- Blaming – “This is all your fault … and now yet again we are behind schedule with the FAT. You didn’t update Max like you should have, and now I have to solve things and deal with the client … what do you think about that? This is all on you Thierry.”
Clearly criticizing and blaming aren’t helpful or productive behaviours – but if we are honest with ourselves we have all displayed them at some point.
Why do we do blame and/or criticize others?
We have made up our mind about what happened and want to either hold somebody responsible or change somebody else’s behaviour. We tell ourselves we are just “giving feedback”, “holding others accountable” or “saying it how it is”.
What happens when we do this?
The typical (and often unintended) impact is that the receiver becomes defensive (the second of the 4 Horsemen) and constructive communication stops. The receiver will probably be less open about what actually happened as they don’t feel safe – and possibly even become dishonest, holding information back or reframing things. Alternatively, the receiver feels threatened and fights back with criticism or blame. None of this is very productive or beneficial for a healthy professional relationship.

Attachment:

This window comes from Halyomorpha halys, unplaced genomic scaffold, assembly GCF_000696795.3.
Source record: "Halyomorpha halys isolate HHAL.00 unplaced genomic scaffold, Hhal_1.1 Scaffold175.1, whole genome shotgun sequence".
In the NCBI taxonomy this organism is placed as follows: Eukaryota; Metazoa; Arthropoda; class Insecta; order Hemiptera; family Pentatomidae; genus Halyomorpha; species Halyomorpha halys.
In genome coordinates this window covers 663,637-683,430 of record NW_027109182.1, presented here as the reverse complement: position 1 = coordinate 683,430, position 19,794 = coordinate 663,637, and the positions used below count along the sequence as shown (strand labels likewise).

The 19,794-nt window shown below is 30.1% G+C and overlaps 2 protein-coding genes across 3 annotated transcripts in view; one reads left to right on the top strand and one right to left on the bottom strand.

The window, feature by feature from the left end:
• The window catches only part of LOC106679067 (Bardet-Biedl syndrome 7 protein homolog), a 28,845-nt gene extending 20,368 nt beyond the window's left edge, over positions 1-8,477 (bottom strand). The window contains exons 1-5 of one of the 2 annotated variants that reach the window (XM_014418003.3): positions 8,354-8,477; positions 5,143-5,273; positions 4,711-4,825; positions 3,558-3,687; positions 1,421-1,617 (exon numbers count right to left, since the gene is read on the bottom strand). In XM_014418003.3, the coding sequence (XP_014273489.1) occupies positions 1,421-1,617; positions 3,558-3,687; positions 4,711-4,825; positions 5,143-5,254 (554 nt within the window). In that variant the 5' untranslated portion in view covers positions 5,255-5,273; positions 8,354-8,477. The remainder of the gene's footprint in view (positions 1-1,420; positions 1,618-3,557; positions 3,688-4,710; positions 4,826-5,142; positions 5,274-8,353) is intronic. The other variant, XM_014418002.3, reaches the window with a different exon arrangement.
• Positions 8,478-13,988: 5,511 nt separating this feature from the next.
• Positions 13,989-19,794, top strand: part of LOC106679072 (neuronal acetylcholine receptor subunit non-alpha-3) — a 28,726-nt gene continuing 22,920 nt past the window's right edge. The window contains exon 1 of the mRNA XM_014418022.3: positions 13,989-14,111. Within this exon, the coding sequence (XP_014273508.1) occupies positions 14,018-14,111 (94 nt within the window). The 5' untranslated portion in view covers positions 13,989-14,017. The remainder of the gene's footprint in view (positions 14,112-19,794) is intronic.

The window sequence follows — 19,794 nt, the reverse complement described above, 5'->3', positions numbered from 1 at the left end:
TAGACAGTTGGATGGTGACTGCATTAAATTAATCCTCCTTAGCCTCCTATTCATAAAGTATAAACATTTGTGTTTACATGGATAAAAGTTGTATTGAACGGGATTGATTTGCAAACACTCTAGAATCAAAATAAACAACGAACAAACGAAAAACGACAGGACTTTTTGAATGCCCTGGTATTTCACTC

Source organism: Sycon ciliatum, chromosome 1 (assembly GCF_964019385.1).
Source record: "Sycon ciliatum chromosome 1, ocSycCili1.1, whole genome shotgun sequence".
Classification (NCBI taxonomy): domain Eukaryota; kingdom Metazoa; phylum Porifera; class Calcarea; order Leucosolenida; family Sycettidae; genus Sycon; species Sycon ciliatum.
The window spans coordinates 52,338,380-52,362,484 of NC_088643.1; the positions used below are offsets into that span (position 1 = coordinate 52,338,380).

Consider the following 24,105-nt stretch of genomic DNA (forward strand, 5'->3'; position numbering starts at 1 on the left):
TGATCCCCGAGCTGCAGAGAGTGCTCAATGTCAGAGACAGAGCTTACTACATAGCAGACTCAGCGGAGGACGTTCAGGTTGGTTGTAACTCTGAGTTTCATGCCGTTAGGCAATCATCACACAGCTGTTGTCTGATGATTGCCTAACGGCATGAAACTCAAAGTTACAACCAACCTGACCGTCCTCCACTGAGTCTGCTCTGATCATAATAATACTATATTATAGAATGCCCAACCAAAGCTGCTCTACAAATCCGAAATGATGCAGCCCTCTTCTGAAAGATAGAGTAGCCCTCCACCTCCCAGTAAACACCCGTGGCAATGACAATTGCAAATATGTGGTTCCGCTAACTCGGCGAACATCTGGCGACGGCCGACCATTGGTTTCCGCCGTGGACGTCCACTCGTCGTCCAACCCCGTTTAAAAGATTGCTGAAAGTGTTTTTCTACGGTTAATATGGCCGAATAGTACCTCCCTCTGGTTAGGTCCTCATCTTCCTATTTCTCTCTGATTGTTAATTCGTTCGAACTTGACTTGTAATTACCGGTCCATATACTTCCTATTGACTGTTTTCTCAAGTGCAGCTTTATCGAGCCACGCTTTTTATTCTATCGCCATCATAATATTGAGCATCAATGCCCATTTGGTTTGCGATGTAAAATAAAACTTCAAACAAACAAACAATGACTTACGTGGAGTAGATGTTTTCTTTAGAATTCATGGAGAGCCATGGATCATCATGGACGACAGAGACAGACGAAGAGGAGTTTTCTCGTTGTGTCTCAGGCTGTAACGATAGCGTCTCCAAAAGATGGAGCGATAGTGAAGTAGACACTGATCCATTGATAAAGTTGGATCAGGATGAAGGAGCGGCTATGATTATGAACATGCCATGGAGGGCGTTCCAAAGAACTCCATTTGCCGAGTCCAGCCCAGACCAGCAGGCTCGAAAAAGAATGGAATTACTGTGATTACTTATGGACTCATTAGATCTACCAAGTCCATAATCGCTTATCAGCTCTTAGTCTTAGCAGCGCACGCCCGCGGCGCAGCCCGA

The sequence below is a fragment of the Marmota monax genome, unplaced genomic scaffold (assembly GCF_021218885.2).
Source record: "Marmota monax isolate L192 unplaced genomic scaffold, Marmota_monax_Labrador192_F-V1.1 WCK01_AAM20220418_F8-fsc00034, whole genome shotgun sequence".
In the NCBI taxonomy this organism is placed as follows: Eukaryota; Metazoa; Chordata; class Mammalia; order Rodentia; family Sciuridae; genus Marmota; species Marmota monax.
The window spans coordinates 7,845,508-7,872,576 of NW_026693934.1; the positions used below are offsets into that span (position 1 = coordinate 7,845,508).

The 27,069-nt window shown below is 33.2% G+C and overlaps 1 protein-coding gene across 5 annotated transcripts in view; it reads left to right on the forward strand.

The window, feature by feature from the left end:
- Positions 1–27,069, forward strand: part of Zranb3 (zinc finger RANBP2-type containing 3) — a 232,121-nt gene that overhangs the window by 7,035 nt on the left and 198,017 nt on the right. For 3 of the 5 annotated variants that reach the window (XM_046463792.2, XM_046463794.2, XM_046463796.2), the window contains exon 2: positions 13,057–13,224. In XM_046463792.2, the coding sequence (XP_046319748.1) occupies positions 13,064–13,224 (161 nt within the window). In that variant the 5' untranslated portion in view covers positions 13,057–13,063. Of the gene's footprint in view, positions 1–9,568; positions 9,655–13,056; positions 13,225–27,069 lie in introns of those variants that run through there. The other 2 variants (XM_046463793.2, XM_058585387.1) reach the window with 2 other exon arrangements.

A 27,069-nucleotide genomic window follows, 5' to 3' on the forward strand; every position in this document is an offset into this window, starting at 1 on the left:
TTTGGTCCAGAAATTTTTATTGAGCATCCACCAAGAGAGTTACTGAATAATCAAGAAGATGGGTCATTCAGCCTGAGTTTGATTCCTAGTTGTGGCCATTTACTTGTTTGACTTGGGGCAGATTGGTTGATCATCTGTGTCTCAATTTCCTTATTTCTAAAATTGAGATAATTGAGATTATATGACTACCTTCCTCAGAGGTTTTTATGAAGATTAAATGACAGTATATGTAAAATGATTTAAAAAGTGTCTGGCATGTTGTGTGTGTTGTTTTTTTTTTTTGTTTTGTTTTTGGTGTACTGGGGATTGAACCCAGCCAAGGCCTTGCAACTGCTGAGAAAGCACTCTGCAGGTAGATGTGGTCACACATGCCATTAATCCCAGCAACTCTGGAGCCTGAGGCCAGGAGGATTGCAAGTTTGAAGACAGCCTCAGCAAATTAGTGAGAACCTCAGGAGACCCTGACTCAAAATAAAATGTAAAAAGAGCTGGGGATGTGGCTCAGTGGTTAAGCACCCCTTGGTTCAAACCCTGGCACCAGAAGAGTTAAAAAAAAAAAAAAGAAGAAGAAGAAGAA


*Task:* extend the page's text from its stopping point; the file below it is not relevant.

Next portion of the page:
So, what can the “blamer” do differently?
To best avoid the above, you as the potential “blamer” need to…
- take responsibility for your own feelings – and don’t lay them on the “receiver”.
- be open and curious about what happened. Look to understand first.
- turn your “complaint” into a request. Concentrate on finding solutions to the problem and how you can avoid it in the future rather than focusing on the past e.g. Instead of saying “You didn’t tell me about the review meeting”, say “I really don’t want to miss another one of those review meetings, could you send me the dates for the rest of the year?”
- use “I” language and not “you” language e.g. “I have the impression that… / To me this comes across as…”.